While Steve Van Buren, Wilbert Montgomery, Duce Staley, and Brian Westbrook might also have claim to that title, McCoy, as the franchise’s all-time leader rusher (6,792 yards), is certainly in the argument.
The Eagles have yet to reissue McCoy’s No. 25 jersey since he was dealt. Owner Jeffrey Lurie and general manager Howie Roseman maintained relationships with the running back, with McCoy confirming long-ago reports that the Eagles had conversations with the Bills about bringing him back.
“We tried,” McCoy said.
But Roseman helped engineer this return and the timing, so that McCoy would be honored at halftime of Sunday’s game at the Linc against Kansas City, the team with which he won his first Super Bowl in the 2019 season, and against Chiefs coach Andy Reid, who drafted and developed him.
McCoy won another Super Bowl with the Tampa Bay Buccaneers last season, and said he had opportunities to continue playing this season. But he said he didn’t like the offers and that he was willing to only play for championship-caliber teams or the Eagles.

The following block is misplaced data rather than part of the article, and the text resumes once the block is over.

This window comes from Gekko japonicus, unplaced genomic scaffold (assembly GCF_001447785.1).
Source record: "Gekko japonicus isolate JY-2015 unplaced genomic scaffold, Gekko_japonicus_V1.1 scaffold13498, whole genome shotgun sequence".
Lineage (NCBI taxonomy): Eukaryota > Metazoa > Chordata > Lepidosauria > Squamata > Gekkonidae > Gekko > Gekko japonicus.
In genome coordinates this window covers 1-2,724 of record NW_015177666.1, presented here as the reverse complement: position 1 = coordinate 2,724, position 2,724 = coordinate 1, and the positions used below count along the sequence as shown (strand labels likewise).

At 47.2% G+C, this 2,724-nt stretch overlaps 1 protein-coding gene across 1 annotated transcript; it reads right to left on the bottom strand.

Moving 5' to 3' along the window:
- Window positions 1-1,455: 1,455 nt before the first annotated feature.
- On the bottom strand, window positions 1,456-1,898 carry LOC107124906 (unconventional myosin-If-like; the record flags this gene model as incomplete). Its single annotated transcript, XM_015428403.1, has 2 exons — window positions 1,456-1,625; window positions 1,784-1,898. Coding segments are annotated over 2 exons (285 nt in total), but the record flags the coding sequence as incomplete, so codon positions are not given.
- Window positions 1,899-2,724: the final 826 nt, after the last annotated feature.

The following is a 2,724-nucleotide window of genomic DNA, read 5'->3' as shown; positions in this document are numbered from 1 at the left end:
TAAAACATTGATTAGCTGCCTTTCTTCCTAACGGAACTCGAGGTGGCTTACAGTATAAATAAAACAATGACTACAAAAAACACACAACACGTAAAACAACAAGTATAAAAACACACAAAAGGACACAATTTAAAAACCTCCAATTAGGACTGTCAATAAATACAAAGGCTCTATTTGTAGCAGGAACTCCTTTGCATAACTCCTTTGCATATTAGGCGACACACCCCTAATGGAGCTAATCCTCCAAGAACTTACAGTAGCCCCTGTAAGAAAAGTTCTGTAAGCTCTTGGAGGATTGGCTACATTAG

“I just felt like the time was right,” an emotional McCoy said.
McCoy cited his young son and daughter and future endeavors in real estate and broadcast television as additional reasons for retiring. He played sparingly with the Chiefs and Bucs and didn’t even get in either Super Bowl game. But he mentioned his mentorship during those years as some of proudest accomplishments.
“As I got older, I had to contribute in different ways,” he said. “So it was more teaching young guys. Because physically I could have went out there and did my thing. Before I got to those two teams I did really well, but I never won anything.”
He was not without his individual moments, though. He was voted to six Pro Bowls and was named to two All-Pro teams. He won a rushing title in 2013 (1,607 yards) and scored the most rushing touchdowns in the league in 2011 (17).
Overall, he rushed for 11,102 yards, finished with 15,000 yards from scrimmage and scored 89 touchdowns. He ranks 22nd all-time in NFL history in the first category, 26th in the second, and tied for 39th in the third.